Michael Gips has been working in the security industry since 1994. Gips developed and built the CSO Roundtable (now the CSO Center for Leadership and Development) as a standalone membership organization for ASIS, which debuted in 2008. It provides executive-level education, resources, networking and activities for CSOs and their deputies from the world’s most influential organizations. The CSO Roundtable also spawned ASIS Women in Security, a now thriving group within ASIS that was the first of its kind in the profession.

Gips says his work on the CSO Roundtable is his one of his greatest accomplishments. “In collaboration with several security executives… we have been able to build top-tier programming, content, experiences and networking opportunities for hundreds of members across the globe. We have hosted successful programs in places as diverse as Panama and Prague, Mexico City and Mumbai, and Texas and Turkey. Most important, the CSO Center, by encouraging membership among and tailoring content for deputies, advances the profession by developing the next generation of executive security leaders.”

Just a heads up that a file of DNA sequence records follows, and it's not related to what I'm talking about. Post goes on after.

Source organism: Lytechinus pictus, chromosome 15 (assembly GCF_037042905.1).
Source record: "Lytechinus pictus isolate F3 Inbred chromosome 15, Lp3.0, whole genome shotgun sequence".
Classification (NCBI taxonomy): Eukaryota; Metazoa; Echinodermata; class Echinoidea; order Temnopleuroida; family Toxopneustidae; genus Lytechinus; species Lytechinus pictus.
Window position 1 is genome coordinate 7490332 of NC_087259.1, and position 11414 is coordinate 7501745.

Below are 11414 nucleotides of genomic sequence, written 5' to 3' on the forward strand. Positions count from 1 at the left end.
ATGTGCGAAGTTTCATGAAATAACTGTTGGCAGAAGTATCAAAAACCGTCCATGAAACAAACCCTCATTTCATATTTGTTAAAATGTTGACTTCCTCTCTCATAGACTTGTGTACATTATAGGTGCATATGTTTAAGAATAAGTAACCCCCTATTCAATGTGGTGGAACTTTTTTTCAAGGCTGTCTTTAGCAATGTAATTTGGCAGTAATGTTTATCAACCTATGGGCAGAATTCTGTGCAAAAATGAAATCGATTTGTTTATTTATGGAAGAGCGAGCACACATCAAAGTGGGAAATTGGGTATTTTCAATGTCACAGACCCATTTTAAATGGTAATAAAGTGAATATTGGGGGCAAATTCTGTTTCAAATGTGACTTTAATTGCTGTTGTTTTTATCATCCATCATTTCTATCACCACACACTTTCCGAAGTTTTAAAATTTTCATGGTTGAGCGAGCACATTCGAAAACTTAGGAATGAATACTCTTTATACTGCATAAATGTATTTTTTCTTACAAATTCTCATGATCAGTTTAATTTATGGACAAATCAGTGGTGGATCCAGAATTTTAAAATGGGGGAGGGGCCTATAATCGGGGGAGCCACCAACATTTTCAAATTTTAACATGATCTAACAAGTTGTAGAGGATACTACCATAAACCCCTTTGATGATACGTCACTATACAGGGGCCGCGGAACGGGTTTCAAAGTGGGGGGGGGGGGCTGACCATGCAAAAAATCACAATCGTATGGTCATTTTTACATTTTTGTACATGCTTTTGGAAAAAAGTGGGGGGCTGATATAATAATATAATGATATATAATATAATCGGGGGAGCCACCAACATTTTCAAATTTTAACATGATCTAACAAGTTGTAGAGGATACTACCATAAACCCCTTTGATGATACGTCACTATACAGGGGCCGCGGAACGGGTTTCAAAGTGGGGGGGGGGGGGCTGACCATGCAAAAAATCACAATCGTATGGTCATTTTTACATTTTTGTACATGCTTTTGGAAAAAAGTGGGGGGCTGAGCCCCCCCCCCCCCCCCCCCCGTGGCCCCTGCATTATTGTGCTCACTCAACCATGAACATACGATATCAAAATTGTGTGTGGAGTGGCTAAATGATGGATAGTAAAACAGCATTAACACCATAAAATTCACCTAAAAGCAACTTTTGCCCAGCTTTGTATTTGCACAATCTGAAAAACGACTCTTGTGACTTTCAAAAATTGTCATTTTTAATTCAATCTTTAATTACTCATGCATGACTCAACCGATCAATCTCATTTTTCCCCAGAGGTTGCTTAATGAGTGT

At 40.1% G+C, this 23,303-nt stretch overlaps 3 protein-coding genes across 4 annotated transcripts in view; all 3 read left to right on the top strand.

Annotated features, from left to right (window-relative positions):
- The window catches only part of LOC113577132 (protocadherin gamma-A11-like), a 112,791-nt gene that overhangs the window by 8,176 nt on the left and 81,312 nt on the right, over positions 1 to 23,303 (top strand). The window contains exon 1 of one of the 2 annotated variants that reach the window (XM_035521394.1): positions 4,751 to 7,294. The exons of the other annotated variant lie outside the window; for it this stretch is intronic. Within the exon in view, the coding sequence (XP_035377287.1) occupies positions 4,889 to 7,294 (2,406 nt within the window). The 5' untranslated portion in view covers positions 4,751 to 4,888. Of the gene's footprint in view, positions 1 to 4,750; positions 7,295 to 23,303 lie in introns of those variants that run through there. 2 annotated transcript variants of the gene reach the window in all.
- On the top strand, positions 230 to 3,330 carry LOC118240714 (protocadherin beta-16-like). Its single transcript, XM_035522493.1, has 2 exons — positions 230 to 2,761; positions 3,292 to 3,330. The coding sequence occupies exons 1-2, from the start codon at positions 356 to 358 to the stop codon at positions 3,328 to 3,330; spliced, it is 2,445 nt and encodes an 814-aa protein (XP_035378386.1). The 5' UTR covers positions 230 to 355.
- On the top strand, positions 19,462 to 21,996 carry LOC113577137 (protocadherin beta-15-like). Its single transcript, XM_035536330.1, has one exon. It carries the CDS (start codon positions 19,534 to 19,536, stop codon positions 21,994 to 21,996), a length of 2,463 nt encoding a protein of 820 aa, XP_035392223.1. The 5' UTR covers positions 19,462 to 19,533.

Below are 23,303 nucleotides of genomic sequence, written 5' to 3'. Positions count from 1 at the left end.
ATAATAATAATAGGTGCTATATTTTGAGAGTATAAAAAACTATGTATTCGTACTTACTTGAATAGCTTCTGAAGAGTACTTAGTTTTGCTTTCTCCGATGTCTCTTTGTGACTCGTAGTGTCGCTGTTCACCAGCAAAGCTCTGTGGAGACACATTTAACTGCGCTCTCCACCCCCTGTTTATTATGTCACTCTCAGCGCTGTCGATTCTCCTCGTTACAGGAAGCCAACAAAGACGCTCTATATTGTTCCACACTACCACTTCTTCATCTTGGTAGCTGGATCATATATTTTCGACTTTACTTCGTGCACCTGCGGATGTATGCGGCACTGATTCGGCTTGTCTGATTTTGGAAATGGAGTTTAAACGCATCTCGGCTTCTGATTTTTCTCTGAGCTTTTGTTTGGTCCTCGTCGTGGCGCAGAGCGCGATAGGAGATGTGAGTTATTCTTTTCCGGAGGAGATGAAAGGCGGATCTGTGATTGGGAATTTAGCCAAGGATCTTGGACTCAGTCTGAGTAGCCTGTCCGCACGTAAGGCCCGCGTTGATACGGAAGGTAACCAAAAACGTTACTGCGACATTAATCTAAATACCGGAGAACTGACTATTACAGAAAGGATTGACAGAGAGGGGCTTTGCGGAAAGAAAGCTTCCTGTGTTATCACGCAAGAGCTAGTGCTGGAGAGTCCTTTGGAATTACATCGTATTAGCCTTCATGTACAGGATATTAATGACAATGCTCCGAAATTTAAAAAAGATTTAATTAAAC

Gips regularly speaks at security industry events, to include GSX and ASIS Europe, on topics including security department structures, security trends, security skill development, active assailant, digital transformation and insider threat.

He is a coauthor of the seminal research study, The U.S. Security Industry: 2014-2017, the first exhaustive examination of the private security industry since the Hallcrest Report. He is a contributor to an influential report on security as a business enabler –  Leveraging Corporate Security for Business Growth and Improved Performance: The Transformative Effect of 9/11 – which was jointly written by the CSO Roundtable, ISMA and the Conference Board. He contributed to the CSO Roundtable report: Enterprise Security Risk Management: How Great Risks Lead to Great Deeds. He also serves on the Research Committee of the ASIS Foundation Board of Trustees, where he is spearheading a research project on the extent of convergence of physical security, cybersecurity and business continuity in the United States, Europe and India.

His career advice consists of two pieces: diversify your skill set and network. “In private security, skills like intelligence collection or assessment, investigations, or computer forensics will get you in the door, but you need to continue learning and growing if you want to reach the management or executive level. Business skills, a holistic view of risk management and emotional intelligence will determine how far you will go as a leader. And your connections are precious, not only because they can help you with security insights and career direction, but also because of what you can do for them and their colleagues in leaving the profession in a better state than you found it.”